Application of data collection tools: Data were collected by charge nurses in the clinics during face-to-face interviews. After discharge procedures were completed, a suitable environment was located, the study was explained, and questionnaire was given to patients who volunteered to participate. Twenty patients who had time constraints at discharge and did not complete the forms were excluded from the study.

Evaluation of data: Statistical analysis of data was performed with SPSS software, version 15.0 (IBM Corp., Armonk, NY, USA). Validity and reliability studies were completed in 2 stages.

Stage 1. Two specialists whose native language is English translated the patient perception of the quality of nursing care and related hospital services scale into Turkish. Then, opinions of 10 Turkish language specialists were requested regarding style of expression used in Turkish to test language validity. In line with their views, some expressions used in the questionnaire were altered for better comprehension. Next, a translator and interpreter who had perfect command of both languages back-translated the scale from Turkish into English. An independent specialist evaluated the translations, and a joint text was created. The final version was sent to Upul Senarath, the corresponding author of the original study. Since he had no additional corrections, questionnaire was used in this final form.

Stage 2. Psychometric characteristics of the questionnaire were analyzed. Validity and reliability studies were performed. During the validation process, validity of expressions used was tested using content validity index (CVI). Construct validity was performed using explanatory factor analysis. In reliability study, for internal consistency of the scale and sub-dimensions, Cronbach’s alpha coefficient was used, and for item-total score analysis, Pearson correlation analysis was performed.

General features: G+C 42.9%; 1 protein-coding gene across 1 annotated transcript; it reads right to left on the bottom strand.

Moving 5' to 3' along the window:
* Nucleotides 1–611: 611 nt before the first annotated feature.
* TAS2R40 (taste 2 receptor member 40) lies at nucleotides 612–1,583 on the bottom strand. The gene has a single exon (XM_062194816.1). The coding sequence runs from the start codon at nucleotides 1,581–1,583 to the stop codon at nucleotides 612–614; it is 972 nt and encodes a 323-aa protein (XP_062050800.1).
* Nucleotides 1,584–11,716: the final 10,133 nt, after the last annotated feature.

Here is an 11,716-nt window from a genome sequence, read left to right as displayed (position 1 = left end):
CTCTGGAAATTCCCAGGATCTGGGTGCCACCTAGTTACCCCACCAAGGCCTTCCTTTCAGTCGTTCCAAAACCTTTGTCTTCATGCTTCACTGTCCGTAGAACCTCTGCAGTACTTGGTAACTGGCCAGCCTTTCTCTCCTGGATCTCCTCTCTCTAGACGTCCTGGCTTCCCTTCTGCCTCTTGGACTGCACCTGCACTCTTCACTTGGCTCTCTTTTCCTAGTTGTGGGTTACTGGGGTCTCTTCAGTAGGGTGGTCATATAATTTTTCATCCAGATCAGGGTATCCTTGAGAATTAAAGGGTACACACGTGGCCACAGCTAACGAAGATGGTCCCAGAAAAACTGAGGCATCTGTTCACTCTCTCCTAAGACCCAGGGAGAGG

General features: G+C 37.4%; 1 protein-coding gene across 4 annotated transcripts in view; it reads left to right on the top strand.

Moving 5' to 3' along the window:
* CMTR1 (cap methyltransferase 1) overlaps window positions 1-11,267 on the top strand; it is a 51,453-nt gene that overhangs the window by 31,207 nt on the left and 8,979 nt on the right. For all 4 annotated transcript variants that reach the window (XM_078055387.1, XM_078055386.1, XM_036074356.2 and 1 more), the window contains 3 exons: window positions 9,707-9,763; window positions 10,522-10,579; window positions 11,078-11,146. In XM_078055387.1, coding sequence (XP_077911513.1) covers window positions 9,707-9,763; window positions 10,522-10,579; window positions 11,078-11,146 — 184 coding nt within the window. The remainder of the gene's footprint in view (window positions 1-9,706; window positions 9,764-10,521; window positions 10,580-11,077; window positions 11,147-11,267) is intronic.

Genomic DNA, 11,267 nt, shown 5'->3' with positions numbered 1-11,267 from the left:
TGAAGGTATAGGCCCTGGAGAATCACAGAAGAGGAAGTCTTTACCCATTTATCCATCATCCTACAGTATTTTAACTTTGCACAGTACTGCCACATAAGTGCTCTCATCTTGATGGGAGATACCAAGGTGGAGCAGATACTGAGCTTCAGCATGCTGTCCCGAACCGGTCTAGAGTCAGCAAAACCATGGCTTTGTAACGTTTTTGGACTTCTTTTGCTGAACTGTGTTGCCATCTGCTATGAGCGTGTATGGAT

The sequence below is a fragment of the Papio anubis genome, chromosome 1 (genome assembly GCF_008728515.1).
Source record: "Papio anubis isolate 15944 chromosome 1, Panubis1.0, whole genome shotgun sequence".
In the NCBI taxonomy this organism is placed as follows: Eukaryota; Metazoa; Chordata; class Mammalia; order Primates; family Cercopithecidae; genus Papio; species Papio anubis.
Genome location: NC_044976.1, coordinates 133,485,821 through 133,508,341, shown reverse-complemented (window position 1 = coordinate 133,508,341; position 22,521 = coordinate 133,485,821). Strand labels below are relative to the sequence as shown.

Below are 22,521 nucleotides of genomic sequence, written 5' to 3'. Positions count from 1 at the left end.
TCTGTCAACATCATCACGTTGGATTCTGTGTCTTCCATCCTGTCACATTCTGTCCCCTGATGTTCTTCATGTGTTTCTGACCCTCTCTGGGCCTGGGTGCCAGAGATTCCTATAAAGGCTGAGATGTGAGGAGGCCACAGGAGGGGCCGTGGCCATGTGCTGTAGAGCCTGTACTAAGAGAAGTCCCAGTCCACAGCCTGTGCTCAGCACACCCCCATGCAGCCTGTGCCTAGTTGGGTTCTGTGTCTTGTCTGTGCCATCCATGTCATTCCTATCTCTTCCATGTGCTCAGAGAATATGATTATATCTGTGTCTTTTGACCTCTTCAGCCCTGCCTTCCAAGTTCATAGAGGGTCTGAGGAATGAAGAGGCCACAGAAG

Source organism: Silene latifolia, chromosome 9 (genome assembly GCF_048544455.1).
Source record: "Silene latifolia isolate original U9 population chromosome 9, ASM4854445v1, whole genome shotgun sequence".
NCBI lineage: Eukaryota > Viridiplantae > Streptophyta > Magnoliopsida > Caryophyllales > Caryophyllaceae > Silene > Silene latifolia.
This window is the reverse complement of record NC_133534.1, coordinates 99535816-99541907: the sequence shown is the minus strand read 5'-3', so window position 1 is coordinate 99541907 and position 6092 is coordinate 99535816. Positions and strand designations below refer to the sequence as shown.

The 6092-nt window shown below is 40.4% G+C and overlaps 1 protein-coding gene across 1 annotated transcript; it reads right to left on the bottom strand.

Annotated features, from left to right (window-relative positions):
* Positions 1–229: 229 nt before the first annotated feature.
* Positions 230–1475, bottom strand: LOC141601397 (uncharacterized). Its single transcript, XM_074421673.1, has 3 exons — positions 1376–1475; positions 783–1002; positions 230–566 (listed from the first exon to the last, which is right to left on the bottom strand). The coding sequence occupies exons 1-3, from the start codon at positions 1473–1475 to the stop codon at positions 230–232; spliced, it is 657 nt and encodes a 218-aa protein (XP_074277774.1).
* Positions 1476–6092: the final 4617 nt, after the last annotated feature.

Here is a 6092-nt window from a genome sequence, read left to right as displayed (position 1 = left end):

Ethical aspect of the investigation: Written permission was obtained from Upul Senarath via e-mail for the validity, and reliability studies of Turkish version of patient perception of the quality of nursing care and related hospital services scale. Approval for the study itself was obtained from the ethics committee of the Istanbul University Faculty of Medicine, and the principles of the Helsinki Declaration of Human Rights were observed.

RESULTS

Mean age of the patients of the research group was 49.66±19 years. More than half of participants were male (61.3%) and married (77.7%). Some (22.8%) were secondary school or lycée graduates. More than half (69.4%) were not working at the time, and 54.4% of study participants lived in metropolitan city. Most (83.9%) described themselves as being in middle income group. Majority (63.3%) of the patients had been hospitalized before, and had mean hospital stay of 16.705±24 days.

Results of validity and reliability studies

The final version of the scale was administered to 78 medical and 192 surgical treatment patients. Based on results retrieved, high level of positive correlation was found between Turkish version and original English-language scale (r=.90; p<.001). Once equivalency of Turkish and English versions of the scale was established, validity and reliability studies were conducted.